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Help: Singers and laryngitis

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ciarili 09 Apr 02 - 03:28 AM
Jingle 09 Apr 02 - 01:28 PM
Genie 09 Apr 02 - 01:35 PM
GUEST,Jessica 16 May 02 - 01:44 PM
GUEST,Just Amy 16 May 02 - 04:43 PM
Genie 17 May 02 - 01:49 AM
GUEST,Joakim 05 Aug 06 - 03:09 PM
GUEST,Frank Hamilton 06 Aug 06 - 10:31 AM
GUEST,Joakim 06 Aug 06 - 10:59 AM
GUEST,miriam 24 May 07 - 03:19 AM
GUEST,James H 24 May 07 - 11:34 AM
GUEST,Guest 24 May 07 - 02:13 PM
GUEST,Doping 05 Jul 11 - 08:21 AM
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Subject: RE: Help: Singers and laryngitis
From: ciarili
Date: 09 Apr 02 - 03:28 AM

Ah! Position is almost undoubtedly the root of your problem. Instrumentalists who don't have to breathe to play tend to hunch over their instruments. There is no way on earth to get good breath support that way.

First ya gotta know here's how the breathing process works. Now, most folks think that the diaphragm is responsible for pushing air out of you. In fact, it has nothing to do with that! It is responsible for pulling air in. Your lungs, by the way, are actually sloped on the bottom and tilt upward toward the front, like this if you were facing to your right: / The diaphragm pulled your lungs down and forward as you breathe in. When you are hunched, it doesn't have room to go very far, see?

So, you hafta find a way to sit at the front of your chair with your feet in such a way that your thighs are sloping down toward your knees. This'll give you some breathing room. I know it's hard with a guitar, I play a bit myself, but it's worth it to sort your position out and get used to it as soon as possible.

Now that you are sitting like that, breathe in and visualise what's happening. Don't let your chest come up and out, that's a shallow breath and the chest rise/fall is not an indication that your lungs are filling up that much! You must breath such that you feel you're sucking air down toward your navel, and let your stomach expand. You can actually work on increasing your lung capacity this way, and eventually your stomach will bulge all the way up to the beginning of your sternum, out from under your ribs. My voice teacher looks like he's just swallowed a third-grader when he's all filled up!

Anyway, now you can just try singing. I don't know if you're tightening up your throat and tongue and fatiguing quickly therefore, but once you have the breathing down enough to turn your consciousness to something else a bit, start to focus on relaxing from your face right on down to the top of your chest. Don't be afraid if the sound you get is very different than what you've been producing and not what your looking for, just get the fundamental breath support down before monkeying with the rest of it! Noone can give you much advice without your physical presence from here on out, and even just a few lessons with a really good person can help more than you'd be willing to believe at first, so I'd think about it. Be picky though - a bad teacher can really screw you up, I speak from experience.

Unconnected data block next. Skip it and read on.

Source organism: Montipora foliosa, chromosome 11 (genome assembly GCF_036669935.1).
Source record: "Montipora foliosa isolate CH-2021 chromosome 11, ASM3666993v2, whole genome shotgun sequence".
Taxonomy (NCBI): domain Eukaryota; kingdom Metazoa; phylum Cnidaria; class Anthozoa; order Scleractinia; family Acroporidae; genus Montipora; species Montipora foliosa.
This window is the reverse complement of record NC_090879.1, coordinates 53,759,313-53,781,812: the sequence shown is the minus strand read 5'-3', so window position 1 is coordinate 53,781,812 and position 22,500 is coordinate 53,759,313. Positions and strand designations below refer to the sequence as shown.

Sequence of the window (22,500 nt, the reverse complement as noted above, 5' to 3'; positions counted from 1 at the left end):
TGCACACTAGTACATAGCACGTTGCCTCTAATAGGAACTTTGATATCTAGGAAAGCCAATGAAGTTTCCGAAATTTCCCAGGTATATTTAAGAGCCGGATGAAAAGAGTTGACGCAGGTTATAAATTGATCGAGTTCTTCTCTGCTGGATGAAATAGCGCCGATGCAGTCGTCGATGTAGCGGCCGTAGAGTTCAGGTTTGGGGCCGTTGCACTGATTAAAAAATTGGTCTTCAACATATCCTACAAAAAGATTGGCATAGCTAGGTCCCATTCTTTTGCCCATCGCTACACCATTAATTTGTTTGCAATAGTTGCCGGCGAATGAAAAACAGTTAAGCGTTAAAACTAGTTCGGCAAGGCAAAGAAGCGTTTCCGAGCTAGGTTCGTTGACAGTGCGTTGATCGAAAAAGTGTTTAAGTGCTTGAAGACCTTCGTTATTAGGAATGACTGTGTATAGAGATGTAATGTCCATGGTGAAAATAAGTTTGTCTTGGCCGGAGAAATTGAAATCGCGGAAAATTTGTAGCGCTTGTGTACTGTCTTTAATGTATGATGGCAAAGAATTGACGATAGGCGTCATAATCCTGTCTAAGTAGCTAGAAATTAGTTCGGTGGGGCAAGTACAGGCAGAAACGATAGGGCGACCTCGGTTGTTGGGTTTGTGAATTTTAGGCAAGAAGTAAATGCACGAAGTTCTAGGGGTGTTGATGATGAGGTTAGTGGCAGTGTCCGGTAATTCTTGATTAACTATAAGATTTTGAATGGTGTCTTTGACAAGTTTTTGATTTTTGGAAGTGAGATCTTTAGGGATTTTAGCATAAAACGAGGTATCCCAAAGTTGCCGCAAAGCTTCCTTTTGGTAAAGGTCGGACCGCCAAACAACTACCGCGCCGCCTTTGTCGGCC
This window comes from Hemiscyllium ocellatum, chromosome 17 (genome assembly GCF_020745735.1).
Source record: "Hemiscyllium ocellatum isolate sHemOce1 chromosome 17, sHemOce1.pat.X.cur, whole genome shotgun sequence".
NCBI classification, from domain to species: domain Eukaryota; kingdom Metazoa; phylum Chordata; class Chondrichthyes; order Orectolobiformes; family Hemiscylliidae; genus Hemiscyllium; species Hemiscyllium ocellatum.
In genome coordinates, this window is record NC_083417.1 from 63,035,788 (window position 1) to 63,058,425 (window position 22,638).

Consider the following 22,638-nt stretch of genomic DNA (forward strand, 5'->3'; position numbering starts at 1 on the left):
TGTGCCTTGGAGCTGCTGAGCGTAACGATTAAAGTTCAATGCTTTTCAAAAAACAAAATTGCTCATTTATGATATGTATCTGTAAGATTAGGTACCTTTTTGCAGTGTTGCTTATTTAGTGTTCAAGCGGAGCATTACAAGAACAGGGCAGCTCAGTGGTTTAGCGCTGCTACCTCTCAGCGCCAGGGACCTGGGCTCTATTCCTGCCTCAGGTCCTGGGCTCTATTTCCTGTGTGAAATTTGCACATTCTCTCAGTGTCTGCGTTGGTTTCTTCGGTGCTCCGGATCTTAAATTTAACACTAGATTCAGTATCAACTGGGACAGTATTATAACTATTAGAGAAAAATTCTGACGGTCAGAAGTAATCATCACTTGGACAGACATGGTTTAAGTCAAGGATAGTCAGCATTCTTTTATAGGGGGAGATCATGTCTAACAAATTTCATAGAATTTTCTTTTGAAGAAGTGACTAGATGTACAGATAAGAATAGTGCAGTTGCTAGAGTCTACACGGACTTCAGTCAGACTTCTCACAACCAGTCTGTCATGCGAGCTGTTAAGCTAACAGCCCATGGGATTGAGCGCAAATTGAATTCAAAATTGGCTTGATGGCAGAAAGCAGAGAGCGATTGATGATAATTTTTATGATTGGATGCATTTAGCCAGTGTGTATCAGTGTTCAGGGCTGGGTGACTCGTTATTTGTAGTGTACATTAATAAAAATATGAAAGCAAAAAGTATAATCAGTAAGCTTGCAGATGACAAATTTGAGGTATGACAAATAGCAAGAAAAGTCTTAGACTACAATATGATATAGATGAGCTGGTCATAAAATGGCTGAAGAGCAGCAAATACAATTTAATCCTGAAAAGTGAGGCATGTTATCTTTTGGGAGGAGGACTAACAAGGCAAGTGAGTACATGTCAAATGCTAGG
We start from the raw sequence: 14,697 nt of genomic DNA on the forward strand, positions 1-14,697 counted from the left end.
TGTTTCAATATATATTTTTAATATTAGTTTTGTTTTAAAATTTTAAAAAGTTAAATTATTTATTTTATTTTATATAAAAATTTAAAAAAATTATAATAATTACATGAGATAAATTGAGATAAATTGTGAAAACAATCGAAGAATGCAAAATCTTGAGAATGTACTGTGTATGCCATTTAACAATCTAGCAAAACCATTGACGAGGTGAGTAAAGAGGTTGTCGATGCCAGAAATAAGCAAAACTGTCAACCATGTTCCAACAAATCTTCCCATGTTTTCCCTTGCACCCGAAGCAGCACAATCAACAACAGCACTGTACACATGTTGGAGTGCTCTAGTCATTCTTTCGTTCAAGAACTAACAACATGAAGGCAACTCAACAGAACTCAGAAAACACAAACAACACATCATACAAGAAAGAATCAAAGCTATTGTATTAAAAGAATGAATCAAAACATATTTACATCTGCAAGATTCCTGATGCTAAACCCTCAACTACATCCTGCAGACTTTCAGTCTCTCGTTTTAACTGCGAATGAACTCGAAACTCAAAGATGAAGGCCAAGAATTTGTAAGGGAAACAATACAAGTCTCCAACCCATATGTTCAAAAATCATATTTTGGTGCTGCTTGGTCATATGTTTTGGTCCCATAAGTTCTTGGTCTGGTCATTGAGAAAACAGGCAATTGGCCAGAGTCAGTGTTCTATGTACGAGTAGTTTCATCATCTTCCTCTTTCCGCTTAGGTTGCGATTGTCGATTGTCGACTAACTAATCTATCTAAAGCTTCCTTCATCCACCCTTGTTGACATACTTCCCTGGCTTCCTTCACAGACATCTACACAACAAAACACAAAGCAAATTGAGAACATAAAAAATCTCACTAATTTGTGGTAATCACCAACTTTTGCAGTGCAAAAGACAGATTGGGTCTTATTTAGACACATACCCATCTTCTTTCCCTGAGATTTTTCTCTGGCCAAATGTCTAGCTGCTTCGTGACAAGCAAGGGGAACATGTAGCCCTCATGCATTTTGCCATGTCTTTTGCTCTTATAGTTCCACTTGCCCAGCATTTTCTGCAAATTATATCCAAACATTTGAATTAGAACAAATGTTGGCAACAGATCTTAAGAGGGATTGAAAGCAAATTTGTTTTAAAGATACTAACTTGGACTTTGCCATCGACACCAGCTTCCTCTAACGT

Let us know how it goes!

ciarili


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Subject: RE: Help: Singers and laryngitis
From: Jingle
Date: 09 Apr 02 - 01:28 PM

Try Dr Sanderson's Throat Specific. It's a good old fashioned remedy that tastes awful but it's very good. Not as drastic or as quick acting as Chloraseptic but it doesn't do your voice any harm long term. Not as much fun as port and brandy though, I must try that one.


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Subject: RE: Help: Singers and laryngitis
From: Genie
Date: 09 Apr 02 - 01:35 PM

Having rested both my voice and my bod for quite a while now, my speaking voice is sounding almost normal, and I can hum the lower 60 to 70% of my normal range again. I'm wondering what the best strategy would be for regaining my voice.

With other muscles, I would just start with short exercise sessions, warm up thoroughly before and after, and gradually increase the frequency, duration and intensity of the workouts. I can do this with the throat to some extent without vibrating my vocal folds a lot --doing breathing exercises, throat opening exercises [like the grimace exercise that Lynn described], yawning, etc.--, but there's no way to do a real choir-type warm up without vibrating the vocal folds, and I wonder if that should be avoided.

What I'm pondering is the balance between rest and exercise. Rest is good to combat inflammation, but it weakens the support you need for proper singing.

Any of you well-trained singers out there have a nutshell guide to getting your voice back after recovering from a bug-induced laryingitis?

Specifically, I'm wondering when I should start trying to regain my higher range. [If you can make noise up to a point and then not much comes out, should you just not try to sing above that point until it comes naturally [i.e. without discomfort] again? [With other muscles, I avoid forcing a stretch to the point of discomfort; I prefer to hold the stretches that are reachable, then relax and stretch again, usually going farther with each rep. Same thing for going up the scale with the voice?]

Genie


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Subject: RE: Help: Singers and laryngitis
From: GUEST,Jessica
Date: 16 May 02 - 01:44 PM

Thank you, thank you, one million thank yous' to all of the advice on this page. I am a vocalist and have a concert tonight.... with a severe case of bronchitis. I am not going to push myself horribly but also can't miss out on my final concert. I hope I am not wrong by drinking hot lemon tea with honey... (I think I am all right in doing so). Again, thank you so much on the educated information!


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Subject: RE: Help: Singers and laryngitis
From: GUEST,Just Amy
Date: 16 May 02 - 04:43 PM

I tried to read this whole thread but there is so much BAD information here!

Owlkat and Alice had some good ideas (but anchovies!). Anyone who uses any alcohol while they are singing is an idiot. Alcohol deadens the nerve endings starting with the tongue (so no enunciation) then the lips (mumbling) then the ears (can't hear how off you are).